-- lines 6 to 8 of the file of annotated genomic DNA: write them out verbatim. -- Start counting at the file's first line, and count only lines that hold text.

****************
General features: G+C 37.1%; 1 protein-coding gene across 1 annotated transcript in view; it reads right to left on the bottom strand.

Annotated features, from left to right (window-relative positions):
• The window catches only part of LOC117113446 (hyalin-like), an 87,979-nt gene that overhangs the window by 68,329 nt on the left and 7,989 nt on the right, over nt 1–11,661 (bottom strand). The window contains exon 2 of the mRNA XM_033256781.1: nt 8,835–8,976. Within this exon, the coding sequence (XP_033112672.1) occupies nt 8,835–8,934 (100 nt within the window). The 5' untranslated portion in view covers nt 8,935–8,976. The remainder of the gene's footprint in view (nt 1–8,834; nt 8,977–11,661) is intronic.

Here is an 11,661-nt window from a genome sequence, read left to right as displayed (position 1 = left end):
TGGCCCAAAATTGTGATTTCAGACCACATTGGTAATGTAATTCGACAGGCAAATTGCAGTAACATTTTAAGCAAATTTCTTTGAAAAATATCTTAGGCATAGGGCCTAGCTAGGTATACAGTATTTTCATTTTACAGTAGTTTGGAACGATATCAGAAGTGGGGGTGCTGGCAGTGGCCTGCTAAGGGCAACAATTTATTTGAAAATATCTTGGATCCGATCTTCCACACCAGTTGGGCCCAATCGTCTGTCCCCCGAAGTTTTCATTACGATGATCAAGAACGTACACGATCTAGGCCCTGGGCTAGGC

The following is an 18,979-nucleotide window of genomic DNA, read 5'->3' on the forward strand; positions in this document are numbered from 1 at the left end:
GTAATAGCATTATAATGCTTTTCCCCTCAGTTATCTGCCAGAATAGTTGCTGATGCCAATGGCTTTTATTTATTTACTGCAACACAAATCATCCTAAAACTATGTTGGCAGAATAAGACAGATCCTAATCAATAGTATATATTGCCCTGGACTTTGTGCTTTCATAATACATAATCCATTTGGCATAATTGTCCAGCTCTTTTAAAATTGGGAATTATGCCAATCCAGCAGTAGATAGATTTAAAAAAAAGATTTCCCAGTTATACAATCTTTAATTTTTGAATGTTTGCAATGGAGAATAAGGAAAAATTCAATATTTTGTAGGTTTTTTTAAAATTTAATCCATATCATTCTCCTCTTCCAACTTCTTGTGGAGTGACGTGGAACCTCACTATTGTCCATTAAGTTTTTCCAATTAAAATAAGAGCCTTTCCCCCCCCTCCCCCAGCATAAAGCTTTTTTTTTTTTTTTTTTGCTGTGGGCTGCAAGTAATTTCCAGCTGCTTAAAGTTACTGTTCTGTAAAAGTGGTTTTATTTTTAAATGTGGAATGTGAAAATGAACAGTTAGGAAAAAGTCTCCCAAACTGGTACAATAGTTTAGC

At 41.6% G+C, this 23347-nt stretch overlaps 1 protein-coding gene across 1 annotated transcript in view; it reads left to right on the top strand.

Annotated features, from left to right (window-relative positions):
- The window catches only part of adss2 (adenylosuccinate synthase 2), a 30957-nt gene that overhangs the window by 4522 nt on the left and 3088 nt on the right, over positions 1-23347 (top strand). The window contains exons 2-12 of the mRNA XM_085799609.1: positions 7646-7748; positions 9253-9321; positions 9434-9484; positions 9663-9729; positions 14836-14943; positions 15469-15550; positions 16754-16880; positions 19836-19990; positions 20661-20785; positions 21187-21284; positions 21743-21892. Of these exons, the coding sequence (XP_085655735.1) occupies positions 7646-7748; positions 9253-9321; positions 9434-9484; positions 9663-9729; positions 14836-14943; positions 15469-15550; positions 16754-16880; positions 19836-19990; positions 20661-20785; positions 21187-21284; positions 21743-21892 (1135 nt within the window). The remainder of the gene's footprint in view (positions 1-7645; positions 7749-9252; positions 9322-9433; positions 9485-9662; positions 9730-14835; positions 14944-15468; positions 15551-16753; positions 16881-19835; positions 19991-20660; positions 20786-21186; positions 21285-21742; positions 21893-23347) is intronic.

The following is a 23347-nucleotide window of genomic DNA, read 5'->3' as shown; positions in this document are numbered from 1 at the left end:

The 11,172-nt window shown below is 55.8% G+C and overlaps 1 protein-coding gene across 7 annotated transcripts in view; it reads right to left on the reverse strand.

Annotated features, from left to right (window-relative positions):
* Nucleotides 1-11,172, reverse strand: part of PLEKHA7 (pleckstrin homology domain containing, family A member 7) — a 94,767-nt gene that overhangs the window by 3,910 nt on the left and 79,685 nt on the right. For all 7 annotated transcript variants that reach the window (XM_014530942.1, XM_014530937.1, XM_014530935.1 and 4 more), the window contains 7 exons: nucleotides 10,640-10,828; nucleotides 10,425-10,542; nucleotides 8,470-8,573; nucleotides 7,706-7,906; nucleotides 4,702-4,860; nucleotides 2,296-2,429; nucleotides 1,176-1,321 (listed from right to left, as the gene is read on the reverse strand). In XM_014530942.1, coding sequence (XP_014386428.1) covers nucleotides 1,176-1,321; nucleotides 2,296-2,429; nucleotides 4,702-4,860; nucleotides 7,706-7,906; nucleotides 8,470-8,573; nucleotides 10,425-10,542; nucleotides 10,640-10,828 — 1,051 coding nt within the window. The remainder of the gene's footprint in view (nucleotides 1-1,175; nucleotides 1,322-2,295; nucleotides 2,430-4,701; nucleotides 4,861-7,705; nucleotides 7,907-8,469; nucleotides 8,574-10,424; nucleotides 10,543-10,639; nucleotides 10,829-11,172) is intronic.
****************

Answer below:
The following is an 18,979-nucleotide window of genomic DNA, read 5'->3' on the forward strand; positions in this document are numbered from 1 at the left end:
GTAATAGCATTATAATGCTTTTCCCCTCAGTTATCTGCCAGAATAGTTGCTGATGCCAATGGCTTTTATTTATTTACTGCAACACAAATCATCCTAAAACTATGTTGGCAGAATAAGACAGATCCTAATCAATAGTATATATTGCCCTGGACTTTGTGCTTTCATAATACATAATCCATTTGGCATAATTGTCCAGCTCTTTTAAAATTGGGAATTATGCCAATCCAGCAGTAGATAGATTTAAAAAAAAGATTTCCCAGTTATACAATCTTTAATTTTTGAATGTTTGCAATGGAGAATAAGGAAAAATTCAATATTTTGTAGGTTTTTTTAAAATTTAATCCATATCATTCTCCTCTTCCAACTTCTTGTGGAGTGACGTGGAACCTCACTATTGTCCATTAAGTTTTTCCAATTAAAATAAGAGCCTTTCCCCCCCCTCCCCCAGCATAAAGCTTTTTTTTTTTTTTTTTTGCTGTGGGCTGCAAGTAATTTCCAGCTGCTTAAAGTTACTGTTCTGTAAAAGTGGTTTTATTTTTAAATGTGGAATGTGAAAATGAACAGTTAGGAAAAAGTCTCCCAAACTGGTACAATAGTTTAGC

At 41.6% G+C, this 23347-nt stretch overlaps 1 protein-coding gene across 1 annotated transcript in view; it reads left to right on the top strand.